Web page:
The software that creates a virtual machine environment in a computer (for the fundamental concept, see virtual machine). In a regular, non-virtual environment, the operating system is the master control program, which manages the execution of all applications and acts as an interface between the applications and the hardware. The OS has the highest privilege level in the machine, known as "ring 0" (see ring).
In a virtual machine environment, the virtual machine monitor (VMM) becomes the master control program with the highest privilege level, and the VMM manages one or more operating systems, now referred to as "guest operating systems." Each guest OS manages its own applications as it normally does in a non-virtual environment, except that it has been isolated in the computer by the VMM. Each guest OS with its applications is known as a "virtual machine" and is sometimes called a "guest OS stack."
What Gets Virtualized
Since a guest OS is not in control of the hardware, the virtual machine monitor (VMM) acts as a go-between. It intercepts calls to the peripheral devices and memory tables (see virtual memory) from each guest and intercedes on their behalf. When a peripheral device creates an interrupt, such as when a disk write has been completed, the VMM injects that interrupt into the appropriate guest OS.
Depending on the platform and VMM software, a guest OS may run intact in a virtual machine environment without modification, or its source code may have to be modified (see paravirtualization).
Virtual Machine Monitor Types
Following are the three common VMM architectures, showing the relationship between the VMM, the guest OS and device drivers. All three methods can be paravirtualized (changes in the guest OS are made) or fully virtualized (no changes in the guest OS). The term "hypervisor" is used to refer to the virtual machine monitor component nearest the hardware.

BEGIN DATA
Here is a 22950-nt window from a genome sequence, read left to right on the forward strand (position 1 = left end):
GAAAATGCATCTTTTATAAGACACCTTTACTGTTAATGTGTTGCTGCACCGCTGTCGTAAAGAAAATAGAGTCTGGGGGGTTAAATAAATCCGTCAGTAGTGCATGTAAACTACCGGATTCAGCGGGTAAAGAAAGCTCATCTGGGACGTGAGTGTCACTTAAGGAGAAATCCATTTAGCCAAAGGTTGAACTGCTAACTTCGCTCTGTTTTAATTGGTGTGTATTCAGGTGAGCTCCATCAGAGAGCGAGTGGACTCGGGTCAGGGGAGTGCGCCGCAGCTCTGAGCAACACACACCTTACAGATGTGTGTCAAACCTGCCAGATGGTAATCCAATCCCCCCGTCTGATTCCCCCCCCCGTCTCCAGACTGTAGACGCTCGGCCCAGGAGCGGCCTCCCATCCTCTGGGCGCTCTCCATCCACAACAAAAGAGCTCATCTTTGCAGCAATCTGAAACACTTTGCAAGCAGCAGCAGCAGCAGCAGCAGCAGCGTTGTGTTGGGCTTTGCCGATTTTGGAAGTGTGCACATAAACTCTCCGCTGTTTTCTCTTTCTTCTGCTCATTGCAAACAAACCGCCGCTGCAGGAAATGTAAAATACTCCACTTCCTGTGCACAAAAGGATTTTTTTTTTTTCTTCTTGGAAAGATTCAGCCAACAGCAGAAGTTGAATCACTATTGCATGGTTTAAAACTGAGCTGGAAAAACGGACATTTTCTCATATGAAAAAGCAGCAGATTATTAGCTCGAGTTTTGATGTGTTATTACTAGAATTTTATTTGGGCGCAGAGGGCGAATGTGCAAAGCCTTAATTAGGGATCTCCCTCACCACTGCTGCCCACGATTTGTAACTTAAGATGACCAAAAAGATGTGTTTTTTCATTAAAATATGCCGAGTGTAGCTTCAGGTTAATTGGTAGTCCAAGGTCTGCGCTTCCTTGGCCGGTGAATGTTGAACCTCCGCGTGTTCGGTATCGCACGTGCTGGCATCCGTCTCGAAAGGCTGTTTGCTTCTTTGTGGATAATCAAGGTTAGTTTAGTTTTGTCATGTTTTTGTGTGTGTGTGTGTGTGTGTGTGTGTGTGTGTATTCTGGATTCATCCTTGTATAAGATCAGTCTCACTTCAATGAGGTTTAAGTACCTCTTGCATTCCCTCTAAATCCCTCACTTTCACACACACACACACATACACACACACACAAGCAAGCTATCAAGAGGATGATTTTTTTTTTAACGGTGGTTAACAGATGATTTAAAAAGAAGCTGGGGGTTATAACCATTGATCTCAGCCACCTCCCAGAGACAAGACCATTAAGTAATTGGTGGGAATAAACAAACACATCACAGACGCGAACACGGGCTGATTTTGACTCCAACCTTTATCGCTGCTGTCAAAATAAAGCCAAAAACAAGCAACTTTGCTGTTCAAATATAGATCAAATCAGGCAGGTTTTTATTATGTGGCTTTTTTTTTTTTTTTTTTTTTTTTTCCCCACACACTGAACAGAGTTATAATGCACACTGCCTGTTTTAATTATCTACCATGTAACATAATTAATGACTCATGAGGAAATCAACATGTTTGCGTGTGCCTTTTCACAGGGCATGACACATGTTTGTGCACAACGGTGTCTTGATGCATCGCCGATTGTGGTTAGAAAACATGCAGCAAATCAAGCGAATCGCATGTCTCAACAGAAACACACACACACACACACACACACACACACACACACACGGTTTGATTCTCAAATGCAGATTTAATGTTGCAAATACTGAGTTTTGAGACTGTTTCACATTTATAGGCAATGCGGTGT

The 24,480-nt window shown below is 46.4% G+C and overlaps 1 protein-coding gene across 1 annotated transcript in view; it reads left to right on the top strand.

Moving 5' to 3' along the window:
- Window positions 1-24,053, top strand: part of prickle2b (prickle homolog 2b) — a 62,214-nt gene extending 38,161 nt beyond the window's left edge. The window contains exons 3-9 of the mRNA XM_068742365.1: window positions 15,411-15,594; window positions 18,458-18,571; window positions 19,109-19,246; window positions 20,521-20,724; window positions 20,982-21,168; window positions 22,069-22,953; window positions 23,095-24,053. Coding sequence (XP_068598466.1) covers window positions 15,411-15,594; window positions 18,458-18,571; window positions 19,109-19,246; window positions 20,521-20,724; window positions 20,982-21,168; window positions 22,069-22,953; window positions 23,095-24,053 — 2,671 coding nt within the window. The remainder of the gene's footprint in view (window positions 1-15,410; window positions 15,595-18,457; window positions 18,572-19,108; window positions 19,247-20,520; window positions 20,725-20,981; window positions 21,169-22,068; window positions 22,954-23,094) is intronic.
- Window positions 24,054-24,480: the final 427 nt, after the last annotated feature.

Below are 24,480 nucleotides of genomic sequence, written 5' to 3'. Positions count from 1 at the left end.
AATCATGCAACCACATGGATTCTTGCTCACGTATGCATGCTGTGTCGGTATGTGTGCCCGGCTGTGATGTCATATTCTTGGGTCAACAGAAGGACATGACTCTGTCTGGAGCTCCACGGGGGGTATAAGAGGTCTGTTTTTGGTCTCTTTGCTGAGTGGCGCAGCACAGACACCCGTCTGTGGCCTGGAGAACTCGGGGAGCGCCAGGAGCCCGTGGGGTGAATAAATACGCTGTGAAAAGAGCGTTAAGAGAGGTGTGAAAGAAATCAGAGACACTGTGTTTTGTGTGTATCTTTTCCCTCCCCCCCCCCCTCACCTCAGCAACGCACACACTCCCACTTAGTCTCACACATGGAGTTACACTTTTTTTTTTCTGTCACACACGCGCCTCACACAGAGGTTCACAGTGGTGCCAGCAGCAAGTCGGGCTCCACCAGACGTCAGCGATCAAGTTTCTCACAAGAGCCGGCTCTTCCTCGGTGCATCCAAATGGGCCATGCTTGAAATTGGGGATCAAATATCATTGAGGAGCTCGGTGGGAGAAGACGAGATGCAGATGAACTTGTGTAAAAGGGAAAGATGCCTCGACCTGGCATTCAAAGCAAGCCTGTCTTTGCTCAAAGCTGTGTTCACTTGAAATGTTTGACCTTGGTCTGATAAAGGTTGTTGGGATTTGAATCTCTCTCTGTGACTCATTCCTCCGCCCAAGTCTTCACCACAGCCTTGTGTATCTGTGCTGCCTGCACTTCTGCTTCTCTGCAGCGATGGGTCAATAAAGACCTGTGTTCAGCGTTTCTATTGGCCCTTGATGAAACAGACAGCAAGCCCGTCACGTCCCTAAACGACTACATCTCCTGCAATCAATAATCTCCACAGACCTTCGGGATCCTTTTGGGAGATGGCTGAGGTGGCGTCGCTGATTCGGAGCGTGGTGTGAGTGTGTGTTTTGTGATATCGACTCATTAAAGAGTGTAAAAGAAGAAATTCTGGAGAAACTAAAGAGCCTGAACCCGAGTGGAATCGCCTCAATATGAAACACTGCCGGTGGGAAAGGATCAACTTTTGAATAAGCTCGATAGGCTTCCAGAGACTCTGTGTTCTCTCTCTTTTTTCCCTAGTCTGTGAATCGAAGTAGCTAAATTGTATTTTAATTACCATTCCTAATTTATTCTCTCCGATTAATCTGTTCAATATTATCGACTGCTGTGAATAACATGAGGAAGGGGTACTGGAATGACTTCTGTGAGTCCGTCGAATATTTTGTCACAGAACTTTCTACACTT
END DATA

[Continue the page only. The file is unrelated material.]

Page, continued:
This is a popular method that enables a VMM to be installed onto an existing, running computer, and guest operating systems typically run without modification. The VMM kernel runs in ring 0 along with the host OS. An access to an I/O device is redirected by the VMM kernel to virtual drivers in a user level monitor (ULM), which calls the native programming interface (API) of the host OS for completion. Examples of OS-hosted VMMs are VMware Workstation, VMware Server, Parallels Workstation and Parallels Desktop for Mac.
The hypervisor model provides the most control, flexibility and performance in a virtual machine environment, because it is not subject to any limitations of a host OS. It relies on its own software drivers for the hardware for ultimate control; however, they may limit portability to another hardware platform if the hypervisor does not support the peripherals on that platform. Examples of this method are VMware ESX and IBM's mainframe z/VM.
The service VM combines the robustness of the hypervisor model with the flexibility of the hosted model, which uses an existing OS. In order to take advantage of the many drivers available in a popular operating system, it runs that operating system not as a guest, but as a component of the hypervisor in a separate service virtual machine. Xen, XenServer and Hyper-V are examples of the service VM approach. See virtual machine